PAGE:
Picture of a Tuft & Needle mattress and wood bed frame sitting in a room with a picture hanging above the bed

How to Shop for a Bed Frame

September 05, 2018

Author: Josie Sivigny

Shopping for a bed frame can be a stressful experience—there are so many styles, materials, and levels of quality to consider. Consider this your ultimate guide in how to buy bed frames.

What should you avoid when frame shopping? Most importantly, shopping for a bed frame can start to feel like learning a new language—there are so many options and materials—it can be hard to decipher what really matters. The trap of buying the most expensive thing in the store can make you feel like you got a great deal, but avoid shopping by price alone.

Picture of a made canopy bed with sheer white curtains hanging down and tied to each post

We believe three things count:

Materials If you’re looking for a quick, inexpensive solution—you’re going to get it. Plenty of simple, metal frames exist that will do the trick, but be mindful of longevity when shopping. Particle board, plywood, and other cheaper materials will work short-term, but if you’re looking for a piece to give the grandkids, go with a long-term product.

Hardwood and iron are great options and reliable. Generally, they come in plenty of variable options to suit your taste. Looks for a warranty on any product you’re investing in to be sure you’ll get what you’re paying for.

Ease of assembly No one wants to spend money on something that’s going to take a team of NASA scientists to figure out. Choosing something high-quality doesn’t have to mean complicated. Look for furniture designed with you in mind with simple assembly instructions and minimal parts. Bonus points if it doesn’t require any tools.

Honest pricing There’s getting what you pay for and then there’s paying what something is worth—furniture tends to be pricier simply because it can be. While your taste might dictate the price of a product, look for well-made, well-backed, designs that come with warranties, return policies, and work with your mattress to be sure you’re getting your money’s worth.

Picture of the corner of a gold metal bed frame sitting next to a nightstand with a simple gold lamp on it along with a stack of books and a plant

What size bed frame do you need? It seems easy—a king size mattress needs a king size bed frame and a queen mattress needs a bed frame for queen mattresses, but there aren’t truly standard frame measurements across manufacturers. Most frames should be clearly labeled with dimensions either online or in a store, but these are some general guidelines to make sure a frame can accommodate your mattress:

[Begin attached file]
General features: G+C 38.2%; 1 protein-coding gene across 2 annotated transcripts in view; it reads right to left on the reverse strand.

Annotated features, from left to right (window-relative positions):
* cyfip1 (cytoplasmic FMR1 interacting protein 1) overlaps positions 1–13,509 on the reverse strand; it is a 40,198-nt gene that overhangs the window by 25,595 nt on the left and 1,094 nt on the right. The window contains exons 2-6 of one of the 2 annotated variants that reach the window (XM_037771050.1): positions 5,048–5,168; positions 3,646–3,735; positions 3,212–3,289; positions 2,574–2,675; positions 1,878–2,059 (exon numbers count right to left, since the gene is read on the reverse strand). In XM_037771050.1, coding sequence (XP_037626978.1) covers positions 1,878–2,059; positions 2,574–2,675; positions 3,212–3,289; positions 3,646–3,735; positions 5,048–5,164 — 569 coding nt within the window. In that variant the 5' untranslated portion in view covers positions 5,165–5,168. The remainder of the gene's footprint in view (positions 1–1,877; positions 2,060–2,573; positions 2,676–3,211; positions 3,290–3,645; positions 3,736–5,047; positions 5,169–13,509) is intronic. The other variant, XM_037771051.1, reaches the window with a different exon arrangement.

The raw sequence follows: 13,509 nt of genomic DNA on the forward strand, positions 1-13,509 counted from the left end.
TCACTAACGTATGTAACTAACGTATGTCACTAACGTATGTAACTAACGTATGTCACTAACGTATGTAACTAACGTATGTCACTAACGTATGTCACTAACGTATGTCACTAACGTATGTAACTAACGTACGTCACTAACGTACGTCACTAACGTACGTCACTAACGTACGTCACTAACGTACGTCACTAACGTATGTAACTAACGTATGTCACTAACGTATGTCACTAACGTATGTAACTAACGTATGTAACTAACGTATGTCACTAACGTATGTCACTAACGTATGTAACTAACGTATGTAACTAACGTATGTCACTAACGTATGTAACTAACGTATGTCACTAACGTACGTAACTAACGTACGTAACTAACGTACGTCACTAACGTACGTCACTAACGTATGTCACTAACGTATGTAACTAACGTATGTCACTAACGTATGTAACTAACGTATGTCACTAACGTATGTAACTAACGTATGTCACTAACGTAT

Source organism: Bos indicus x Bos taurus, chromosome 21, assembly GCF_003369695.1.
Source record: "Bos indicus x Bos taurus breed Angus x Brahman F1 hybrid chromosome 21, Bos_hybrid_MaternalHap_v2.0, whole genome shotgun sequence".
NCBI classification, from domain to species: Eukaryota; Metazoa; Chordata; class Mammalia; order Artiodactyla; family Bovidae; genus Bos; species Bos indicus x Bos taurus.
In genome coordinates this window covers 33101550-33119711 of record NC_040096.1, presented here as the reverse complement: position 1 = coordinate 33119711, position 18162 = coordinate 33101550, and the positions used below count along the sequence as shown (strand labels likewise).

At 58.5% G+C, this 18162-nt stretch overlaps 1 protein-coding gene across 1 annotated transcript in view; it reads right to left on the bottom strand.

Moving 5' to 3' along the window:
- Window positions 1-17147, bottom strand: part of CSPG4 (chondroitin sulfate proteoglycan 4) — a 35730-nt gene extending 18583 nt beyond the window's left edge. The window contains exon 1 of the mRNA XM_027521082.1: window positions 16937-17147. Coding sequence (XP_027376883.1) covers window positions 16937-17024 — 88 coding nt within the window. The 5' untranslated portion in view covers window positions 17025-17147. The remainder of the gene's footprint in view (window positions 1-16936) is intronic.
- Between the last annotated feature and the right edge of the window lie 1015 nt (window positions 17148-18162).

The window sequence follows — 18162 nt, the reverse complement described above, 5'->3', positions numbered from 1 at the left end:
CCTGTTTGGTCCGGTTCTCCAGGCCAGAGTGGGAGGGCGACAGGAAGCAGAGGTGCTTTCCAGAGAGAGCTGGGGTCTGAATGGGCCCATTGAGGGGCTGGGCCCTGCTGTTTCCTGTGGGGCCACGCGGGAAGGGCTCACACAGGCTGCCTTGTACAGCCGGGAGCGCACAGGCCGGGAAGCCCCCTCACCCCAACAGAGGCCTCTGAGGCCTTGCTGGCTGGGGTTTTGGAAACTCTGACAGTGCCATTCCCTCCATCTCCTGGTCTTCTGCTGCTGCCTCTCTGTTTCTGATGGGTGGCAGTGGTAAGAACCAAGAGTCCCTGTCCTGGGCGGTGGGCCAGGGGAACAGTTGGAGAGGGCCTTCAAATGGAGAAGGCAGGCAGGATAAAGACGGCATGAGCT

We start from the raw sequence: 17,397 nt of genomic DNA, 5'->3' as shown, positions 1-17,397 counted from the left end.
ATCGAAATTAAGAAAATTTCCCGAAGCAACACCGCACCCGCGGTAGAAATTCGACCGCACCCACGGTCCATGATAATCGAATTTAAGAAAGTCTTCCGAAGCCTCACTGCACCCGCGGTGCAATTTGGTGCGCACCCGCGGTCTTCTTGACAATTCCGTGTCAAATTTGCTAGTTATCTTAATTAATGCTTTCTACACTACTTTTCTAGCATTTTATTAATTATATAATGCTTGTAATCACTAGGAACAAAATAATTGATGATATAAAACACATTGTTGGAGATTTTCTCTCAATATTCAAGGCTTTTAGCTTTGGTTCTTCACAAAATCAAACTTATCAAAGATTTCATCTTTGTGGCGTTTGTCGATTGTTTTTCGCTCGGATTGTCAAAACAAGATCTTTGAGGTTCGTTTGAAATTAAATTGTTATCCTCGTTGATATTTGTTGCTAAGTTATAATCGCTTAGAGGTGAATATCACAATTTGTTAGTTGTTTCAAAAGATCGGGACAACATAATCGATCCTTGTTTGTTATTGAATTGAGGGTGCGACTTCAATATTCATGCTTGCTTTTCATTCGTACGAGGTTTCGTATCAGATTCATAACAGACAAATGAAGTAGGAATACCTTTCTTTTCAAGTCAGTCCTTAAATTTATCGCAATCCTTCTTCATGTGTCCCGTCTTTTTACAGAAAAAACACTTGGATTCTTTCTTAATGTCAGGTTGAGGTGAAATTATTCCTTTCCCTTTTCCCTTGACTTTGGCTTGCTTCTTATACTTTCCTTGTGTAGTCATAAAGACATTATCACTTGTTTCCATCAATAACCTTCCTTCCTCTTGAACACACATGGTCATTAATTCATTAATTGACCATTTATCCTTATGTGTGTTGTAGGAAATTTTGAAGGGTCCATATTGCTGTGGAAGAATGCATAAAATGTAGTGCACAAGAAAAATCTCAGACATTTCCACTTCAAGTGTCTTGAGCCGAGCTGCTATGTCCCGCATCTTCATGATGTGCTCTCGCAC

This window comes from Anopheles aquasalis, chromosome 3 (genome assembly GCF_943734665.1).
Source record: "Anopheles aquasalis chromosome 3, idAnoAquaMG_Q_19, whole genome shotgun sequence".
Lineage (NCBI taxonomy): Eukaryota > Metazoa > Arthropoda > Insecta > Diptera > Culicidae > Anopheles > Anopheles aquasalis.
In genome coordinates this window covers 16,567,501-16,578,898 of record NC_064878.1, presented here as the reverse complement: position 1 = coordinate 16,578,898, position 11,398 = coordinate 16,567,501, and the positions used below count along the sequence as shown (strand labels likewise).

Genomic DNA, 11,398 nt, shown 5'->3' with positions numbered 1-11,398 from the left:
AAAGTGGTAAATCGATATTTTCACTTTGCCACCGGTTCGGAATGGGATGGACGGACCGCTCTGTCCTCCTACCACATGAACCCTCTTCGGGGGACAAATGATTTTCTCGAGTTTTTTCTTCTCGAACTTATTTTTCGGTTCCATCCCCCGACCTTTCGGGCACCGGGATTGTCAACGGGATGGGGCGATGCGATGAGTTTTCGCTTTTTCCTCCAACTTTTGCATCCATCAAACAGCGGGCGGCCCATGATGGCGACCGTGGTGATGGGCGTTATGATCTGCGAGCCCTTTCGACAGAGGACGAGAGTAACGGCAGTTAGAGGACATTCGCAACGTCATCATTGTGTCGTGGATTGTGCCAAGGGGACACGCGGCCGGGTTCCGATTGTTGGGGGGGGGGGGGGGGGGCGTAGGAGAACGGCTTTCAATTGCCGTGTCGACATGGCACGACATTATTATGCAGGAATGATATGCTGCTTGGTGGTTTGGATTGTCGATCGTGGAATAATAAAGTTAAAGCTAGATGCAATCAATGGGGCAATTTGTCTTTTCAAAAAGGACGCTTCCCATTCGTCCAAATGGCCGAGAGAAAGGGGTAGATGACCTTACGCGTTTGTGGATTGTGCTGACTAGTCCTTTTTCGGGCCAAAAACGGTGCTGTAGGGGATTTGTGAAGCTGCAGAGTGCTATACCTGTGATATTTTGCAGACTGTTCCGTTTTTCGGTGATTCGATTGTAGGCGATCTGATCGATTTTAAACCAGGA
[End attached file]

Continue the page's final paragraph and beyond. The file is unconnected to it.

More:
Twin: 75×39 inches Twin XL: 80×39 inches Full: 54×75 inches Queen: 60×80 inches King: 76×80 inches Cal King: 72×84 inches

A bed frame for king sized mattresses might not measure exactly 76 inches wide and 80 inches long, but as long as it isn’t significantly smaller or larger, your mattress should fit reasonably well. Something to keep in mind—if you’re looking for an adjustable frame to fit two Twin XL mattresses, typically referred to as a “split king”, the width of a king frame might seem slightly short. Most frames are designed with this in mind and can support two Twin XLs with no problem—just be sure you’re mattresses don’t hang over by more than an inch or two on each side.

Picture of two twin beds (beds made with white bedding and sitting on top of light wood bed frames) sitting next to each other separated by a small wood nightstand

What style of frame suits your mattress? More than mattress dimensions, does the frame you have your eye on support the type of mattress you own? For example, a foam mattress performs best on a platform style frame or slats that don’t leave too much more than 4-5 inches of space. Without enough support, foam can sag and cause a host of issues.

A typical spring mattress from a big box store might require a specific model of box spring or foundation to keep the warranty intact, so you may want to check that your frame is deep enough to keep your setup at your preferred height.

You also want to be sure that your frame allows for your mattress to breathe. A waterbed frame isn’t ideal for a traditional mattress, as it might encourage mold growth.

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